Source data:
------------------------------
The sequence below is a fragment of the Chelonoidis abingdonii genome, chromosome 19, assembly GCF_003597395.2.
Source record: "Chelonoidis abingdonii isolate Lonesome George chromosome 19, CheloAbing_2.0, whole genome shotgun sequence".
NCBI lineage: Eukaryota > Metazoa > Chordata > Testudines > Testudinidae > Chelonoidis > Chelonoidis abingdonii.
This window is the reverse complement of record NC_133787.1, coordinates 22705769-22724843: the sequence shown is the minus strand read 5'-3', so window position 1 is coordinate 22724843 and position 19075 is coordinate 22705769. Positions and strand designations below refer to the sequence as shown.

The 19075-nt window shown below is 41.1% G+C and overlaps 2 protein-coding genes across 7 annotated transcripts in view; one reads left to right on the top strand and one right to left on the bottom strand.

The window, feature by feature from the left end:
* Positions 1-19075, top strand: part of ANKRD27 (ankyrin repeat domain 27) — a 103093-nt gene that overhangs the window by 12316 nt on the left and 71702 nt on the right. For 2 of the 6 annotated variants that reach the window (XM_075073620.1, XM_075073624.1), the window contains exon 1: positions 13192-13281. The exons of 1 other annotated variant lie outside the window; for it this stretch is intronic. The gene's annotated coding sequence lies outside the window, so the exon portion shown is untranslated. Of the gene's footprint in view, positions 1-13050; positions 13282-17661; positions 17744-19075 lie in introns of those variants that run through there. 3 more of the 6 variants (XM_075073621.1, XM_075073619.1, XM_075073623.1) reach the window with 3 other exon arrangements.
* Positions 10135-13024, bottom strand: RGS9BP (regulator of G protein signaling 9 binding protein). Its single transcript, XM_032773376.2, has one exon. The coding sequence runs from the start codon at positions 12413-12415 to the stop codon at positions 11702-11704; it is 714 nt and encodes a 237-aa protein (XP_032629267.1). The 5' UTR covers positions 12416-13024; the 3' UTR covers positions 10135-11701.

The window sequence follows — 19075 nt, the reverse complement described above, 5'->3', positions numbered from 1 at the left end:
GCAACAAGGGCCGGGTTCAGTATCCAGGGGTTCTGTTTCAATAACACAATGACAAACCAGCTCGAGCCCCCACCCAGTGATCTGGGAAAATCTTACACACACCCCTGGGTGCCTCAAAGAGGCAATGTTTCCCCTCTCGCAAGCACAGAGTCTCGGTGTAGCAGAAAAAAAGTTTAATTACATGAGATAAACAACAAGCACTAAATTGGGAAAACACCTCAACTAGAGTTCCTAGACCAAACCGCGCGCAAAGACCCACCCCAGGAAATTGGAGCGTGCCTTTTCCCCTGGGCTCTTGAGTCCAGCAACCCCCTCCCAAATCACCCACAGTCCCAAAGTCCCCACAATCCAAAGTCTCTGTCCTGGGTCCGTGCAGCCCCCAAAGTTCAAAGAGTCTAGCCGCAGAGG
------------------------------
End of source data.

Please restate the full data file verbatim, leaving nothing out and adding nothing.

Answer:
The sequence below is a fragment of the Chelonoidis abingdonii genome, chromosome 19, assembly GCF_003597395.2.
Source record: "Chelonoidis abingdonii isolate Lonesome George chromosome 19, CheloAbing_2.0, whole genome shotgun sequence".
NCBI lineage: Eukaryota > Metazoa > Chordata > Testudines > Testudinidae > Chelonoidis > Chelonoidis abingdonii.
This window is the reverse complement of record NC_133787.1, coordinates 22705769-22724843: the sequence shown is the minus strand read 5'-3', so window position 1 is coordinate 22724843 and position 19075 is coordinate 22705769. Positions and strand designations below refer to the sequence as shown.

The 19075-nt window shown below is 41.1% G+C and overlaps 2 protein-coding genes across 7 annotated transcripts in view; one reads left to right on the top strand and one right to left on the bottom strand.

The window, feature by feature from the left end:
* Positions 1-19075, top strand: part of ANKRD27 (ankyrin repeat domain 27) — a 103093-nt gene that overhangs the window by 12316 nt on the left and 71702 nt on the right. For 2 of the 6 annotated variants that reach the window (XM_075073620.1, XM_075073624.1), the window contains exon 1: positions 13192-13281. The exons of 1 other annotated variant lie outside the window; for it this stretch is intronic. The gene's annotated coding sequence lies outside the window, so the exon portion shown is untranslated. Of the gene's footprint in view, positions 1-13050; positions 13282-17661; positions 17744-19075 lie in introns of those variants that run through there. 3 more of the 6 variants (XM_075073621.1, XM_075073619.1, XM_075073623.1) reach the window with 3 other exon arrangements.
* Positions 10135-13024, bottom strand: RGS9BP (regulator of G protein signaling 9 binding protein). Its single transcript, XM_032773376.2, has one exon. The coding sequence runs from the start codon at positions 12413-12415 to the stop codon at positions 11702-11704; it is 714 nt and encodes a 237-aa protein (XP_032629267.1). The 5' UTR covers positions 12416-13024; the 3' UTR covers positions 10135-11701.

The window sequence follows — 19075 nt, the reverse complement described above, 5'->3', positions numbered from 1 at the left end:
GCAACAAGGGCCGGGTTCAGTATCCAGGGGTTCTGTTTCAATAACACAATGACAAACCAGCTCGAGCCCCCACCCAGTGATCTGGGAAAATCTTACACACACCCCTGGGTGCCTCAAAGAGGCAATGTTTCCCCTCTCGCAAGCACAGAGTCTCGGTGTAGCAGAAAAAAAGTTTAATTACATGAGATAAACAACAAGCACTAAATTGGGAAAACACCTCAACTAGAGTTCCTAGACCAAACCGCGCGCAAAGACCCACCCCAGGAAATTGGAGCGTGCCTTTTCCCCTGGGCTCTTGAGTCCAGCAACCCCCTCCCAAATCACCCACAGTCCCAAAGTCCCCACAATCCAAAGTCTCTGTCCTGGGTCCGTGCAGCCCCCAAAGTTCAAAGAGTCTAGCCGCAGAGG